Article

What's Next For Wearable Sensing?

Authors:
  • HRV4Training
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Abstract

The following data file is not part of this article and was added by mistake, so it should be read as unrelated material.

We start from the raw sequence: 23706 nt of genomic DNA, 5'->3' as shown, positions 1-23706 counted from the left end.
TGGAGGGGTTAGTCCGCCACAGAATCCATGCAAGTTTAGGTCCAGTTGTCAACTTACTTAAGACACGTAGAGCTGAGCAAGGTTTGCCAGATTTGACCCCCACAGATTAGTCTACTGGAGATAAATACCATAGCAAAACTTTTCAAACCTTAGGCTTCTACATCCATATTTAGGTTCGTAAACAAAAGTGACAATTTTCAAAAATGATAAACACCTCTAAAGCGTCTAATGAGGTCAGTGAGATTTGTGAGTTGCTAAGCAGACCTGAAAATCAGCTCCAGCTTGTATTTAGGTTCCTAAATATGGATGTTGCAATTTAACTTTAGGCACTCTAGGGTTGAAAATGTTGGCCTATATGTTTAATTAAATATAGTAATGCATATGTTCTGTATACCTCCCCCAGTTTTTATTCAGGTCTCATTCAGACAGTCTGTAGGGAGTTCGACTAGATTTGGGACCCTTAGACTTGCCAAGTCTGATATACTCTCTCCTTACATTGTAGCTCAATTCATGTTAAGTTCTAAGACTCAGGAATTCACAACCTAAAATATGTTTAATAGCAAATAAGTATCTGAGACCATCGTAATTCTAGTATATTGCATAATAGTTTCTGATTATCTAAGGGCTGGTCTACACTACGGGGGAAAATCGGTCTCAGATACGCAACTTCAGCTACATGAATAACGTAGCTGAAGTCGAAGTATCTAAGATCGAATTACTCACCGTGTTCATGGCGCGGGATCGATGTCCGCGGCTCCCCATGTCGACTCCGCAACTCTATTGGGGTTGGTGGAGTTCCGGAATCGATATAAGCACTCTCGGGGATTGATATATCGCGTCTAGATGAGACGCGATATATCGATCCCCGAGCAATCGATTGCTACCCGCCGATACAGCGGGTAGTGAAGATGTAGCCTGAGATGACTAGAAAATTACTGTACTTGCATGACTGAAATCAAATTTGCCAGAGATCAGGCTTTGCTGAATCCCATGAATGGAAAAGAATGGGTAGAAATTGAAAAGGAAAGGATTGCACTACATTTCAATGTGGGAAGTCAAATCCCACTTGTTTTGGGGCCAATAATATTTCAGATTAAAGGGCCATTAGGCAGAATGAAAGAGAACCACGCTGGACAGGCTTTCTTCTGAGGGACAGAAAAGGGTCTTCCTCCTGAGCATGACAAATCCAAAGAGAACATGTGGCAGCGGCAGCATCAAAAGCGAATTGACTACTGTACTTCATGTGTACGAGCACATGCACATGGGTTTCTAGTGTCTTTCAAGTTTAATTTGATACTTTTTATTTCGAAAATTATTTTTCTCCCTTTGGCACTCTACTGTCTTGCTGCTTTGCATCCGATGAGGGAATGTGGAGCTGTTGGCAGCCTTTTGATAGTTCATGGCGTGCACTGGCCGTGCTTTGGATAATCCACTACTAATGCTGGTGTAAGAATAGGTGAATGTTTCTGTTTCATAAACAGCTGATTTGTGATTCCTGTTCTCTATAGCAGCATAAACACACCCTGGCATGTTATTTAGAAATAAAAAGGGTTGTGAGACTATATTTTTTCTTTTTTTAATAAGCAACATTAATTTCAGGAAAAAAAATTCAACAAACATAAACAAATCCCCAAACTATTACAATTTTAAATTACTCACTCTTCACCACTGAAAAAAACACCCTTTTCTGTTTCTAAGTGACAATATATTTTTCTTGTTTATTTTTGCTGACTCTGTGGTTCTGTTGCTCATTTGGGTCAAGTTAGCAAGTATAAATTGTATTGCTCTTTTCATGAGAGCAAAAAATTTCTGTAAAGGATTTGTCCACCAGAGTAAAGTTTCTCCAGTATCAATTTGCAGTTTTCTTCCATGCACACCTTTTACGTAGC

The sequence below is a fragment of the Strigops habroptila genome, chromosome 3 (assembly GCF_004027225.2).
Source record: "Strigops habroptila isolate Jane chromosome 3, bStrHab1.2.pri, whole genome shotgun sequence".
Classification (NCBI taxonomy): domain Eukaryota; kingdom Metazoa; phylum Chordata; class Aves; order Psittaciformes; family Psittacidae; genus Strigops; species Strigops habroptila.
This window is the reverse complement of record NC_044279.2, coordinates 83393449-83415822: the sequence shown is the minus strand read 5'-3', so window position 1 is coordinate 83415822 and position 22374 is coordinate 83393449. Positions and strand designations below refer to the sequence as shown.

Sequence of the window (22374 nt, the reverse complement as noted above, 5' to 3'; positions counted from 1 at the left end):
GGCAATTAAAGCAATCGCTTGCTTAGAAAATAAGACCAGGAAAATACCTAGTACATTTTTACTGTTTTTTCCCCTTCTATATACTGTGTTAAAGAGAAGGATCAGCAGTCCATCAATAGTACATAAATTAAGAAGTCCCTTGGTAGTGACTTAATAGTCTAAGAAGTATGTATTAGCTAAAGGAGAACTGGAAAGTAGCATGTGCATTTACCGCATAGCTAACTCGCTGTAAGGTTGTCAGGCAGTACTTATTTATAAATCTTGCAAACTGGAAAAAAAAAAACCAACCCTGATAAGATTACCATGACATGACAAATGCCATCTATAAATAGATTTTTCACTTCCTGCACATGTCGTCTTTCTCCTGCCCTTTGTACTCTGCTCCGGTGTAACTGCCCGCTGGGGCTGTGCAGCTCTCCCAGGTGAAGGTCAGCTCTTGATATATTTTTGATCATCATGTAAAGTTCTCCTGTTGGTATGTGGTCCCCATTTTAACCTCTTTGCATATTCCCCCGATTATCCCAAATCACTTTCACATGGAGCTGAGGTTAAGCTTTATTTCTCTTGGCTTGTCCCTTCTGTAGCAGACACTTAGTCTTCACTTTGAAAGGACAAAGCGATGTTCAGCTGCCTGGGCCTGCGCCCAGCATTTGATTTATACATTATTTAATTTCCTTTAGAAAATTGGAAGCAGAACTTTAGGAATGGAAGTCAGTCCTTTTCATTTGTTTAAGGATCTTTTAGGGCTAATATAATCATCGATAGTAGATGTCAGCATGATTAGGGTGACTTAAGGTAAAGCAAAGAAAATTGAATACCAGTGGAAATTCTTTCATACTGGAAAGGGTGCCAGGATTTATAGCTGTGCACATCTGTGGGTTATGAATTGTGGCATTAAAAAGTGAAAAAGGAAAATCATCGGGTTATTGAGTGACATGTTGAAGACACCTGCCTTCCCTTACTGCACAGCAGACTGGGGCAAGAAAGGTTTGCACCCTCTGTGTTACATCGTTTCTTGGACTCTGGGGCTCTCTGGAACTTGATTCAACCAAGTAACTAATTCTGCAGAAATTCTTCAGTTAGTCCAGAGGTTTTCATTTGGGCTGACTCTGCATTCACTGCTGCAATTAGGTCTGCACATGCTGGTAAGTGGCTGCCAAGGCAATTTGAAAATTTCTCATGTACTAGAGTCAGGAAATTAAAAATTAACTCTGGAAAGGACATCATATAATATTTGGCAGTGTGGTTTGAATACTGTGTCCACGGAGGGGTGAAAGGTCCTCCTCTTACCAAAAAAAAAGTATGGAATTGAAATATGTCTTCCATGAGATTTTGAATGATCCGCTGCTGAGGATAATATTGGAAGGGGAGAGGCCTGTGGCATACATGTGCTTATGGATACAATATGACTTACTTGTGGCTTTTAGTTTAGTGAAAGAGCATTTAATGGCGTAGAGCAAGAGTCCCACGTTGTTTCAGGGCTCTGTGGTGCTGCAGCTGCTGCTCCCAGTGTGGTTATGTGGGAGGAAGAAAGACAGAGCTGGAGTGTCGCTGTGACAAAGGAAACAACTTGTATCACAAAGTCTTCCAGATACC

The commercial explosion of wearable sensing devices in the early 2010s forever changed the landscape of wearable computing. In a few short years, wrist-mounted devices such as wristbands and smart watches dominated the market.1 In 2017, this department featured an article titled “What will we wear after smartphones?” highlighting potential pathways for wearable computing as the early enthusiasm for commercial wearable sensors began to wane, and new form factors like on-skin devices gained traction in the research community.2 In the past few years, we have witnessed substantial changes in many of the domains discussed in that article. Sensor validation and comparison with other state of the art or reference systems has become of paramount importance in a saturated wearables market. Similarly, FDA approval or CE marking of smartphone or sensor-based medical applications is now a priority of many of the players targeting healthcare applications. For traditional form factors such as wristbands and other accessories, large improvements have also been made in hardware, thanks to further miniaturization and improved design (see Figure 1). Figure 1. Phone cameras, watches, and rings have become widespread sensing modalities for accurate monitoring of biometric data. Figure 2. Graphs show mean deviation from baseline (lines) with 95% CIs (shaded areas) for daily resting heart rate (RHR), sleep quantity, and step count during −7 to 133 days after symptom onset for COVID-19–positive versus COVID-19–negative participants (panels (a), (c), and (e)) and for COVID-19–positive participants grouped by mean change in RHR during days 28 to 56 after symptom onset (panels (b), (d), and (f)). Acquired with permission from Radin et al.8

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